Mitra and Ormond, JJ.
1. One of the estates of the plaintiff, who is the appellant before us, was surveyed under Chapter X of the Bengal Tenancy Act. The final publication of the record was made on the 16th December 1901. On the 18th February 1902 the plaintiff applied for the settlement of fair rents on the ground of the prevailing rate being higher than that paid on the ground of the rise of the price of staple food-crops, and on the further ground of increase in the areas of the holdings. The petitions were expressly made under Section 105 of the Act, and it does not appear to us that there is any other section of the Act under which the applications could be made.
2. The Settlement Officer held on the 16th November 1902 that the plaintiff was entitled to increase of rents on account of increase in areas. On appeal, however, the Special Judge under the Act has dismissed the applications, he being of opinion that no case was made out for enhancement of rents on any of the grounds stated in the applications.
3. Appeals have been presented to us from the decision of the Special Judge, and a preliminary objection has been taken by the learned vakeel for the respondent that the appeals are not entertainable under the provisions of Section 109, Sub-section (3). If these cases were governed by the Bengal Tenancy Act before its amendment by Act III (B.C.) of 1898 there could be no doubt that the appeals would not be entertainable. In Sheubarat Koer v. Nirpat Roy 1889) I.L.R. 16 Calc. 596, Lala Kirut Naraynn v. Palukdhari Pandey (1889) I.L.R. 17 Calc. 326 and Achha Minn Chowdhry v. Durga Churn Law (1897) I.L.R. 25 Calc. 146, it has been expressly held that no appeal lies from an order settling rent under Chapter X of the Bengal Tenancy Act, as the settlement of rent under Section 104 of the Act included increase of rent for increase in area.
4. The question before us is--whether the words in Sub-section (3) of Section 109A 'not being a decision settling rent' include cases like the present in which the existing rents were not varied and the increase of rent was sought for on, amongst other grounds, the increase in the area of the holdings.
5. Section 105, Sub-section (1) enables a landlord to make an application within two months of the final publication of the record of [rights under Section 103A, Sub-section (2) for the settlement of rent, and the section lays down that the Settlement Officer should then settle a fair and equitable rent in respect of the lands held by the tenant. The Settlement Officer is bound under the law to settle a fair and equitable rent, but the law does not necessarily contemplate that the rent should either be abated or be enhanced. On the other hand, Sub-section (4) of Section 105 expressly says that in settling rent under this section the Revenue Officer shall presume, until the contrary is proved, that the existing rent is fair and equitable, intending thereby that when a Revenue Officer finds that the rent paid is fair and equitable and does not therefore vary the rent, either by an order for abatement or by an order for enhancement, the order amounts to settling a fair and equitable rent within the meaning of Section (1).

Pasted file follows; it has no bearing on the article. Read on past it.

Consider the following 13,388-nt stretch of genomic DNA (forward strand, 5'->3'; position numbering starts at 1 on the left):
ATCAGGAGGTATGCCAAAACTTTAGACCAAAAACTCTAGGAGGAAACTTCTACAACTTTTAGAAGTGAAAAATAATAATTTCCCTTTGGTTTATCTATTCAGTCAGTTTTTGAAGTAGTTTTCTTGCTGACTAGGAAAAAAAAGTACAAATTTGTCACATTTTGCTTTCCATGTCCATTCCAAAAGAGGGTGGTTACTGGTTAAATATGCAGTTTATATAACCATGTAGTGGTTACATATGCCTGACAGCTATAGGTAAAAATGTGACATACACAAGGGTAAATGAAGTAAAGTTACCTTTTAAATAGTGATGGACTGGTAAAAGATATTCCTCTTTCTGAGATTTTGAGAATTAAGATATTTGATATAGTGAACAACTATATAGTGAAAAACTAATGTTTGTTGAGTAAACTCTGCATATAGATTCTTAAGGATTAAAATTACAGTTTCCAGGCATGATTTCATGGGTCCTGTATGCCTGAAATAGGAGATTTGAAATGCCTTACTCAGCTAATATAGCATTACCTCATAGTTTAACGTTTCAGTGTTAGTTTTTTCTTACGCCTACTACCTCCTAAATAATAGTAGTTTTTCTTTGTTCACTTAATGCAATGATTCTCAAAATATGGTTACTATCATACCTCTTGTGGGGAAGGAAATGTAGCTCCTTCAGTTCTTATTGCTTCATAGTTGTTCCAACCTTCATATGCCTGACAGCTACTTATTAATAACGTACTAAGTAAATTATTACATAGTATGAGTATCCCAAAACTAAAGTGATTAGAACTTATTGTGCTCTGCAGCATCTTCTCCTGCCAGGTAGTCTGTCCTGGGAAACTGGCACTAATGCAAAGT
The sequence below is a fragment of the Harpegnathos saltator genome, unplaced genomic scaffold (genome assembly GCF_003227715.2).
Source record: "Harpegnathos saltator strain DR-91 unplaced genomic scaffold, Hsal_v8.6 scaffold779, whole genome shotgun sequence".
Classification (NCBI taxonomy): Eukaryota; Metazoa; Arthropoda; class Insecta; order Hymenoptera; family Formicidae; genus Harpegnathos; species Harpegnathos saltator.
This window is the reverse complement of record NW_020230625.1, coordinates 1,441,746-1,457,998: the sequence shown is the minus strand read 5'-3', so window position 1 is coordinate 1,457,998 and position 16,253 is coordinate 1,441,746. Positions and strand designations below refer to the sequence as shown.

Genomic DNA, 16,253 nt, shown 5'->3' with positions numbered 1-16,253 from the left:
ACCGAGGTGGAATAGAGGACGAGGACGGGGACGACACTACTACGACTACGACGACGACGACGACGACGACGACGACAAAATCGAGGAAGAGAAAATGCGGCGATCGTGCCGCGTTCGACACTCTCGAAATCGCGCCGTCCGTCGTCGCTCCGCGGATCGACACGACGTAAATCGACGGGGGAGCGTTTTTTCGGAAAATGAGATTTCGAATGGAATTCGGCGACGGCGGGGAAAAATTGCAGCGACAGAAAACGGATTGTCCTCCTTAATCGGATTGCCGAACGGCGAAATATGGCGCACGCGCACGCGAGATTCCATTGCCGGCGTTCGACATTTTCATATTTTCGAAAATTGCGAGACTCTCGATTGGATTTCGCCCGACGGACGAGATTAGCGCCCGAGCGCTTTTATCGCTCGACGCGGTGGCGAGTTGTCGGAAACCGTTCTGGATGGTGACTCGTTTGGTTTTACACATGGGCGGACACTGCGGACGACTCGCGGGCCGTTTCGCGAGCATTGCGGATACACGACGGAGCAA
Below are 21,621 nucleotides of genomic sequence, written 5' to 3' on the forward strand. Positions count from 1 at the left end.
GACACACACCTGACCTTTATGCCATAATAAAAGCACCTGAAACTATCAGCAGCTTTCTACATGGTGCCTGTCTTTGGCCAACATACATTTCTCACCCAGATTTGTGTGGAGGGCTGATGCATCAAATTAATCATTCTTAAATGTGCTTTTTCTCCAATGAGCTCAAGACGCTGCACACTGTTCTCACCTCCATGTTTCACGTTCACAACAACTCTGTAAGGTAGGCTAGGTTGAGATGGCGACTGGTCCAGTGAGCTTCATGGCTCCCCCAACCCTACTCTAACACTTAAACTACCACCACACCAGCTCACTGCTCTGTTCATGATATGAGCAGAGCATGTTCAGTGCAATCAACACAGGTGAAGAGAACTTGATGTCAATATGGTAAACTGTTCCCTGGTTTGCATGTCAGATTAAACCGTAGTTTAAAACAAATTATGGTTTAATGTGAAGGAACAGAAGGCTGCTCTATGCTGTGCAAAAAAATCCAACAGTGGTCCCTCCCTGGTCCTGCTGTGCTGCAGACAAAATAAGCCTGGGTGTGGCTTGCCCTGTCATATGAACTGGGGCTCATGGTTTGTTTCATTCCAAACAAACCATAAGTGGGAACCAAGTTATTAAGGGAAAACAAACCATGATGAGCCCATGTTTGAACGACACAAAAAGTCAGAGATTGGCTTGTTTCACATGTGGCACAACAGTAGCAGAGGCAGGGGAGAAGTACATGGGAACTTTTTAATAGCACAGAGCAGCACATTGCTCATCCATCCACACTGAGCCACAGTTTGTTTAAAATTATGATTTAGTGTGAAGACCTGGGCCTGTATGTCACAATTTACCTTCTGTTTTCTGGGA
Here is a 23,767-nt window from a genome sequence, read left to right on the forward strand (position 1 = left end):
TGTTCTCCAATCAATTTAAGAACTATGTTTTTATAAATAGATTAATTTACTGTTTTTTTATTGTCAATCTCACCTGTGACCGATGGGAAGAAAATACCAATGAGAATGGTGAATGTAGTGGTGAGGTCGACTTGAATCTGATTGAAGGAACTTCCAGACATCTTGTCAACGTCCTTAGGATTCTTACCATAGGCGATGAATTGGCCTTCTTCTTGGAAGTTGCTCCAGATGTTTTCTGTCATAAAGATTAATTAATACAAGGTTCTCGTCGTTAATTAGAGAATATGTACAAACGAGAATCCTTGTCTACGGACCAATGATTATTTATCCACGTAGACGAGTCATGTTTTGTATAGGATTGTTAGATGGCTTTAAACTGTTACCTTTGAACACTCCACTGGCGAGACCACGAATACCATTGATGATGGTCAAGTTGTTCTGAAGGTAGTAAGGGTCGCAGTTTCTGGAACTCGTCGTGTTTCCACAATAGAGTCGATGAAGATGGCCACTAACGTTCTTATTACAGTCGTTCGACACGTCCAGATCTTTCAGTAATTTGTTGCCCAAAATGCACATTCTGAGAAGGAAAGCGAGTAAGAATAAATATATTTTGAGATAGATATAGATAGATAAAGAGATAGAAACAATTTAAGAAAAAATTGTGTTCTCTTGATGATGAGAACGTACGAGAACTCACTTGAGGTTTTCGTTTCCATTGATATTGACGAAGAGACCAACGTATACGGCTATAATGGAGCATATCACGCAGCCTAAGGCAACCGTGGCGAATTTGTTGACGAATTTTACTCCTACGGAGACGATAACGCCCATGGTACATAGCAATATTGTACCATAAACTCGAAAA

6. Section 37 of the Act puts a limitation to the right of bringing a suit for enhancement of rent within 15 years of an enhancement either by contract or by a decree of Court. But the limitation is not confined merely to cases where an enhancement is actually made. It applies to cases where a suit for enhancement is dismissed on the merits. Section 37 should be read with Section 113 as they are based on the same principle. It would seem that the Legislature contemplates that settling fair and equitable rent means not only variation of rent, but also fixing the same rent, which was paid before, as fair and equitable. We cannot therefore read the words in Sub-section(3) of Section 109A 'not being a decision settling a fair rent' as indicating a variation of rent and not a case where the same rent as was paid before is considered to be fair rent.
7. It is also clear from Section 113 of the Act that the jurisdiction of. Revenue Officers under Chapter X of the Act is not confined to cases of enhancement of rent on the ground of the prevailing rate being higher or on the ground of an increase in the price of staple food-crops, but also on the ground of alteration in the area of the tenure or holding. A Revenue Officer acting under Chapter X has the power and has to do the duties of a Survey Officer under the Survey and Demarcation Act and has to ascertain the areas and boundaries of holdings, and in settling rents he must take into consideration the areas of the holdings. The operation of Section 105, Sub-section (1) cannot be limited to variation of rents on the grounds specified in Section 20, but necessarily includes variations contemplated by Section 52. By Section 104 of the Act before its amendment, the Revenue Officer was expressly authorized to fix an increased rent on account of excess in area. But notwithstanding that the section has been repealed, Section 113 indicates that the Revenue Officer has under Section 105, Sub-section (1) power to increase rent on the ground of excess area or to decrease the rent of a holding, if it be found to contain less land than that for which the landlord was getting rent.
8. That being so, and having regard to the previous cases under the law before its amendment, we cannot but come to the conclusion that the second appeals are not maintainable. The preliminary objection therefore Prevails and these appeals are dismissed with costs.